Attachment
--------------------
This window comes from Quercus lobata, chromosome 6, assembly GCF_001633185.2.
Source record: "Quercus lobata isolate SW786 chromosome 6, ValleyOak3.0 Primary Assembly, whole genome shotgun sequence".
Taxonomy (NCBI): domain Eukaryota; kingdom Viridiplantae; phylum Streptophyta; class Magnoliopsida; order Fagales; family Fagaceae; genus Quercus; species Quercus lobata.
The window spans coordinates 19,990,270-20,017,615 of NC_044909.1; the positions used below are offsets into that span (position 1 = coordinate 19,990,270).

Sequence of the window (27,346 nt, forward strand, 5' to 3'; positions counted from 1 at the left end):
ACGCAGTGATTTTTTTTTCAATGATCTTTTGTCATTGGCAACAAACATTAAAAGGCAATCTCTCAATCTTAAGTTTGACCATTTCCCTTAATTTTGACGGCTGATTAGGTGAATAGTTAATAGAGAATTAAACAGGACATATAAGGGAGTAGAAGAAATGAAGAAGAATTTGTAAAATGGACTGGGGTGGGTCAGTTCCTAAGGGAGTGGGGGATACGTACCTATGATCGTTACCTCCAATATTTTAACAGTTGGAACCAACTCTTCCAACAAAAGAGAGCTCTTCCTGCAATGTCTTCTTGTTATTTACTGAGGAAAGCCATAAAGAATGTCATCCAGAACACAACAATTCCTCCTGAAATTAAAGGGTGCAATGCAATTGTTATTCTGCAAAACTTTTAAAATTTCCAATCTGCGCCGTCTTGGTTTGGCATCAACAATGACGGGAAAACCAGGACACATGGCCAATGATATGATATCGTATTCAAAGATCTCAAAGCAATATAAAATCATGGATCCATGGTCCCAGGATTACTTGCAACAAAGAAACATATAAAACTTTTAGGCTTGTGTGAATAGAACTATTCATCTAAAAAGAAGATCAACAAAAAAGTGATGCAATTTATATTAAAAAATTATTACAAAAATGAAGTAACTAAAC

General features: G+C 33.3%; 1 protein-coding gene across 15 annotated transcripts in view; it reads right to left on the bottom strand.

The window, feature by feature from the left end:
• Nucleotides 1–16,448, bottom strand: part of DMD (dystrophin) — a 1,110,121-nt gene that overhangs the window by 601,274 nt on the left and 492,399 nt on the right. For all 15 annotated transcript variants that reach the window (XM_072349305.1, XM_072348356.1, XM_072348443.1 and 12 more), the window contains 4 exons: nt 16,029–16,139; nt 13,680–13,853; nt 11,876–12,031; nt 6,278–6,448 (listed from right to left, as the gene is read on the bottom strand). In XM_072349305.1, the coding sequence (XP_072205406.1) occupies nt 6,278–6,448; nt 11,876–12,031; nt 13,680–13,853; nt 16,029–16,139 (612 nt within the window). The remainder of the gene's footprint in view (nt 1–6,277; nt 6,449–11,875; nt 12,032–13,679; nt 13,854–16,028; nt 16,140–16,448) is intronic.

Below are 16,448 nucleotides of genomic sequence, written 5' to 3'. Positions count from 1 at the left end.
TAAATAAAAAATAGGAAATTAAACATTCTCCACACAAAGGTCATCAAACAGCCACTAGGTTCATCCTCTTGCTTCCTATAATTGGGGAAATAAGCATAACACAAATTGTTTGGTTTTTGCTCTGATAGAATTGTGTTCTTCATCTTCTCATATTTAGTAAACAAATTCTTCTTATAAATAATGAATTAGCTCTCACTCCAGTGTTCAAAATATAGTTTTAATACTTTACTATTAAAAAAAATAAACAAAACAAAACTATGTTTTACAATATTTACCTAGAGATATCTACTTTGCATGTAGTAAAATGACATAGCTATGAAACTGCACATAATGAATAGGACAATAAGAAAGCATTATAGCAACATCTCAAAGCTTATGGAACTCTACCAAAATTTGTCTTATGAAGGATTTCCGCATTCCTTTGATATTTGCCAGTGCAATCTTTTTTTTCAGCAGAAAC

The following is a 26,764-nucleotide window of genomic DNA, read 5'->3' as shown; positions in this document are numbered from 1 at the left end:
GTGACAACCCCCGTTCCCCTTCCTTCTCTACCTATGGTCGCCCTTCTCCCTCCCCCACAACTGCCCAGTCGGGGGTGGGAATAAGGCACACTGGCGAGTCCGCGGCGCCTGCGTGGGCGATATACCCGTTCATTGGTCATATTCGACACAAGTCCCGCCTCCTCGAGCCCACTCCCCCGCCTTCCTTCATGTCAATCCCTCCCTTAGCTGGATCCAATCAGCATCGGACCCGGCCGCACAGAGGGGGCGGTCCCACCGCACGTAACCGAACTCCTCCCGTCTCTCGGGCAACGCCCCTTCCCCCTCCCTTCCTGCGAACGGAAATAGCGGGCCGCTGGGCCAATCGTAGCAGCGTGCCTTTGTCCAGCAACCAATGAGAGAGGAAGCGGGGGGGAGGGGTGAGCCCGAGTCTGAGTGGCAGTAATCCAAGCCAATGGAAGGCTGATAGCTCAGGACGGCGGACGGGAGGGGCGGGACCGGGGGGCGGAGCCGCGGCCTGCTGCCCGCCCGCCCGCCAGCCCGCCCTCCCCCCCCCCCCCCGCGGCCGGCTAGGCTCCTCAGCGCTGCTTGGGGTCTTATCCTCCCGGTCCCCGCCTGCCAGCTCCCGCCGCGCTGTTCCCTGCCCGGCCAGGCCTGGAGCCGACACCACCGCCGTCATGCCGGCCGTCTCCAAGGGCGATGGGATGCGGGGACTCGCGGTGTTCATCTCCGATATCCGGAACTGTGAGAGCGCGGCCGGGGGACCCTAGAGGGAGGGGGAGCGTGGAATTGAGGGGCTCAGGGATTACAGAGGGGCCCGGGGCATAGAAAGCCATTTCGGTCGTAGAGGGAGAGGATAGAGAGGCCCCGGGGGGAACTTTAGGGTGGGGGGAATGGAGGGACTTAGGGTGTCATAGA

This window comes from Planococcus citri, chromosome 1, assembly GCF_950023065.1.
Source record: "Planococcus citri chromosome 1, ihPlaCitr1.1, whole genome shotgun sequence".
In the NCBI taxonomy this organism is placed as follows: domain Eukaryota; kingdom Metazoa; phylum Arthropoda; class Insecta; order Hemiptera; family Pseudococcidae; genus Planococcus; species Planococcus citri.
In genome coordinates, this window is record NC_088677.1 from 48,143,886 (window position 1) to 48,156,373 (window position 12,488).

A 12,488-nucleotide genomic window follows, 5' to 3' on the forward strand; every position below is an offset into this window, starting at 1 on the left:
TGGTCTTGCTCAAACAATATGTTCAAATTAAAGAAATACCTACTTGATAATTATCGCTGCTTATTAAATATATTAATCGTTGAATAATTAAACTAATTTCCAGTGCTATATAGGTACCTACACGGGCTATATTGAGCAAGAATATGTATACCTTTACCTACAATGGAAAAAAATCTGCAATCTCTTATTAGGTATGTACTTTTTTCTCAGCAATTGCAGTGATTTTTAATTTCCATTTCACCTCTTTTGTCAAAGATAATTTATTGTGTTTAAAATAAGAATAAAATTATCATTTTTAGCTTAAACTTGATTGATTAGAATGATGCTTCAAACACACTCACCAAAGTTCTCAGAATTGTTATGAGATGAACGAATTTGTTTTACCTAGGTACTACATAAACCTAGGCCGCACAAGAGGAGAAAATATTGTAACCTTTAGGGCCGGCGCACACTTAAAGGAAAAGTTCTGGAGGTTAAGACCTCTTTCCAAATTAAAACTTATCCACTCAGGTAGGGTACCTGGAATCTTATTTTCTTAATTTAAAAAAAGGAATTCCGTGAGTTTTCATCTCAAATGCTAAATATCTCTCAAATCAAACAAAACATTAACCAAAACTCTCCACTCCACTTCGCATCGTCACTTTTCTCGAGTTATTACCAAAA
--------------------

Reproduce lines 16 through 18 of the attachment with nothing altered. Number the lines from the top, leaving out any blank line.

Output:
In the NCBI taxonomy this organism is placed as follows: domain Eukaryota; kingdom Metazoa; phylum Arthropoda; class Insecta; order Hemiptera; family Pseudococcidae; genus Planococcus; species Planococcus citri.
In genome coordinates, this window is record NC_088677.1 from 48,143,886 (window position 1) to 48,156,373 (window position 12,488).

A 12,488-nucleotide genomic window follows, 5' to 3' on the forward strand; every position below is an offset into this window, starting at 1 on the left: